The tail end of January is always problematic. The snow is sodden, but there have been enough mild breaks to make it worthwhile for someone to scrape the parking lots clear, piling it all into small mountains at the edge. There really hasn’t been much snow this winter so I’ve been able to avoid the town store and its politics. Those who can afford it are taking their Mexican vacations now. My posts are repetitious or obscure and attracting piggyback commenters. I wish they’d go write their own blogs.
Last night I was very much aware that a little group of teen boys had flared up with the need to be their own bosses, which has happened (almost a rite of passage) since long ago Blackfeet days. In my time (Sixties) it was Galen Upham who diverted one of the Glacier Park buses on a moonlit night up over Going to the Sun highway, but he was all alone, it was summer, and he survived easily. I wrote a little play in which time buckled, and up there on the pass Galen met a young Amskapi Pikuni man from the Longago who was seeking a vision. We never “produced” it, but the idea was sneaking around in our minds both before and after.
Last night this present group of boys, who are very hip and know the world better than they know themselves, took off in a snowstorm in mountains. We are all grateful that they landed in a motel rather than a snowbank. Particularly since some years ago a little splinter of this same group went off in a car, crashed, and came to the attention of police. One of those boys died. He was one I particularly cared about, though I care about even the ones I don’t know. I know they exist and they’re there. That's enough.
This yesterday’s renegades have gone home. THEIR home, a safe place if they can stand the confinement, which is not easy. They are there voluntarily, but they want to set their own boundaries. They want the future now.
Sometimes I get restless myself and begin to think about places like Mexico. It’s not just that it’s warm, but also to escape local social uproar as scared and angry people try to do something about their powerlessness, their poverty, their constant victimized victimness. A lot of people escape by denying that victims exist, but I can’t do that. A lot of people make big money out of victims. I can’t do that either.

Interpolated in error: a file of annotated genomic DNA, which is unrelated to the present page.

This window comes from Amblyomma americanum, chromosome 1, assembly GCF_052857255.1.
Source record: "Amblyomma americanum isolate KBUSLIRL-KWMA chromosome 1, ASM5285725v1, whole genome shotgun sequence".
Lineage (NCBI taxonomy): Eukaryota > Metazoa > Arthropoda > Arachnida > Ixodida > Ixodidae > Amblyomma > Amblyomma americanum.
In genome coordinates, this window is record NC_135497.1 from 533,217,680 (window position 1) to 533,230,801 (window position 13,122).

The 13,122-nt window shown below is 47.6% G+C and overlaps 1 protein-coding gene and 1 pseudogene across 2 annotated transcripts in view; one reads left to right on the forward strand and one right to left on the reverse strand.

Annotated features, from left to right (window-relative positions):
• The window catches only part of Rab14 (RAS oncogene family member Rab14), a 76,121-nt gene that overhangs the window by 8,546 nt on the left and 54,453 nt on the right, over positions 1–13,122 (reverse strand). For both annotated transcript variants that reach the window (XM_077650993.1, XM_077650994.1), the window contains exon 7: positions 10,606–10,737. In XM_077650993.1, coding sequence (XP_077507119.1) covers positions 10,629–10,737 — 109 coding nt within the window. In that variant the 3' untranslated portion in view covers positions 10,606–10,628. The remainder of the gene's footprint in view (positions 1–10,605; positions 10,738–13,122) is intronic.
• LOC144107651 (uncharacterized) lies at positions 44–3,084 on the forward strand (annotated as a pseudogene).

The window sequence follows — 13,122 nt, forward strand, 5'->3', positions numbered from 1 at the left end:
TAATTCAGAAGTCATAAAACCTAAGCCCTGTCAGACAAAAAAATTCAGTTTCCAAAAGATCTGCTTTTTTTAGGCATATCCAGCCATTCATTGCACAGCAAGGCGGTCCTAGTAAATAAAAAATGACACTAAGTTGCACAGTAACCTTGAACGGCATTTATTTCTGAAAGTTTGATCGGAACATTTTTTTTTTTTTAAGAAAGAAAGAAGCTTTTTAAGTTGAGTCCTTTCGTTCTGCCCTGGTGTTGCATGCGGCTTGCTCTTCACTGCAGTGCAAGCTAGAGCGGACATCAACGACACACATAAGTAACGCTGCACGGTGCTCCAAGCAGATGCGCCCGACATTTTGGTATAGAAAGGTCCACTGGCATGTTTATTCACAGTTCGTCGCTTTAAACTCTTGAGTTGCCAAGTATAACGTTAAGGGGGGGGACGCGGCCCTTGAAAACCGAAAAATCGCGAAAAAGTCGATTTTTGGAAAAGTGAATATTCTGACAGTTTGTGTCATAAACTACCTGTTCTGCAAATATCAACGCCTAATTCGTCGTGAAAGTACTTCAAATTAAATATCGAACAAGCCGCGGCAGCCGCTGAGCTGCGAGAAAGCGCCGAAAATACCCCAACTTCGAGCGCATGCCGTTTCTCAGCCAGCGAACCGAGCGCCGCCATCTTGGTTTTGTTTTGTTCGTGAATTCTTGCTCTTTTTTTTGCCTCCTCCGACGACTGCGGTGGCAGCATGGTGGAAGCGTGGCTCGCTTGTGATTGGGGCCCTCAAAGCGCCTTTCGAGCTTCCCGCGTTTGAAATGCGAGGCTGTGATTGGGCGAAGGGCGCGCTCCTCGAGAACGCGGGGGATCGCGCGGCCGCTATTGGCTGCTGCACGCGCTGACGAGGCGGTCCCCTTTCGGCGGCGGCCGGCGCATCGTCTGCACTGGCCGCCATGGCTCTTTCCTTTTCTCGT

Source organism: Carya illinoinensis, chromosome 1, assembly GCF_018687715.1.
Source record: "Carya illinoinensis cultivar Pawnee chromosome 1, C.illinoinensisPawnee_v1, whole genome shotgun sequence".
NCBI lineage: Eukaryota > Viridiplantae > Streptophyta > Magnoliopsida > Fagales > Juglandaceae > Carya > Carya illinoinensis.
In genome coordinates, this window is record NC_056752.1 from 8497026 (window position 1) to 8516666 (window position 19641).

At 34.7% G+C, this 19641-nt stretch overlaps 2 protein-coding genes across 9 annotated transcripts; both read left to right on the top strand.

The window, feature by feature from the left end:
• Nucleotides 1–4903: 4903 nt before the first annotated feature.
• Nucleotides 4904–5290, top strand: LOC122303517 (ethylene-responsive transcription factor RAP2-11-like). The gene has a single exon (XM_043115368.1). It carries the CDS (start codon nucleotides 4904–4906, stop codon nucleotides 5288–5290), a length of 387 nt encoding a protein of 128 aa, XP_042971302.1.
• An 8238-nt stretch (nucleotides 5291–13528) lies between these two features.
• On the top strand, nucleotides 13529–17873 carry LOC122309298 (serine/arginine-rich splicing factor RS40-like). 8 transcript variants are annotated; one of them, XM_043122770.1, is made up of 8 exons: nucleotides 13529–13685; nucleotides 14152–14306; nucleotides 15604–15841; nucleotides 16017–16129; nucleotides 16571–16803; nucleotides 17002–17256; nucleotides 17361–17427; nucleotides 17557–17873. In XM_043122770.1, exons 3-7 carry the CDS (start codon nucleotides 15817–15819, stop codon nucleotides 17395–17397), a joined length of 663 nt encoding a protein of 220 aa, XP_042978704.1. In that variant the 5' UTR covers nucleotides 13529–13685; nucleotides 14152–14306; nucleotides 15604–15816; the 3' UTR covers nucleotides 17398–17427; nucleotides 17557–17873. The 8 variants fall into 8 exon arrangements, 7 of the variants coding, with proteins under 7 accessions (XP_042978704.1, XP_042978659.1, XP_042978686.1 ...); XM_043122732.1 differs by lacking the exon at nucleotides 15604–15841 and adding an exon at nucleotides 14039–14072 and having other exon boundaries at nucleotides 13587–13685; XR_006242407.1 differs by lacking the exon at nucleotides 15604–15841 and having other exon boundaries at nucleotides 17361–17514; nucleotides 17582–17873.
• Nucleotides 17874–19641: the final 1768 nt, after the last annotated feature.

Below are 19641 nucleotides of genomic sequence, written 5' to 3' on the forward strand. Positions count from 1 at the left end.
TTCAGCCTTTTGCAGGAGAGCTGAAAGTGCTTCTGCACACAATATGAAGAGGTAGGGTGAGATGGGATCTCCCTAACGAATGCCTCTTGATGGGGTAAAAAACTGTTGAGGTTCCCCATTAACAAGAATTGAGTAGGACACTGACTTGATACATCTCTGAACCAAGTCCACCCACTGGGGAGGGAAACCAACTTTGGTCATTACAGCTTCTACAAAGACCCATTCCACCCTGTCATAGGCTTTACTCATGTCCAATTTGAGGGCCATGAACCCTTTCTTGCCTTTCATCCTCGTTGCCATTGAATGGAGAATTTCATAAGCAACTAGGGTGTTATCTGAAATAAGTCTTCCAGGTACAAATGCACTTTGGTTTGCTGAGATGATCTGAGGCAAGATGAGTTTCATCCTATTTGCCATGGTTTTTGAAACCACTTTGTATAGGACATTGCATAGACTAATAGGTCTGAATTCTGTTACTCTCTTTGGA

Cats have been here
When it gets to be too much, my dependable resource is a kitchen midden of books, 'zines, sewing projects — many things begun and not finished. Closure, or lack of, is one of my character flaws and partly the reason is that if everything gets finished, there will be no supply/demand left. If I finish, maybe time itself will end. This is not realistic — every project leads to a half-dozen more. It’s like learning things — it unfolds to new things to learn. The boys don’t know yet that the boundaries they are resisting are not the ones that will ultimately limit them. I’m talking about the ones they create in themselves.
If projects don’t work, there is another remedy and it’s one that boys know: loud music. But even if I wanted to investigate their kind of music, I wouldn’t know where to begin. So today’s post project started with a video supplied by Aeon, which is an Australian/British online magazine of rather high-brow and idealistic thought. Ironically, today's vid is about a female cello player in the Wallowas, which are Oregon mountains as well as Chief Joseph’s tribe, the Nez Percé. They went on an historic runaway from confinement that ended badly somewhat east of here. Some issue: setting their own boundaries.
Wait -- why ironic? Yesterday I was reading about the Oregon/Washington martyr missionary, Narcissa Whitman, who in my youth was held up as a big example of who a woman ought to be, but is now reframed as a cranky misplaced meddler whose murder by Indians was understandable. Her boundaries were far too small and limited. Small virtue is no virtue at all.
I’m too old to lug big musical instruments up mountains, even if I could play them, but I easily accept the premise that humanly patterned arts can meet and mesh with mountains. That’s more than “beautiful.” It’s meaningful. These boys — whom I think about all the time — know it.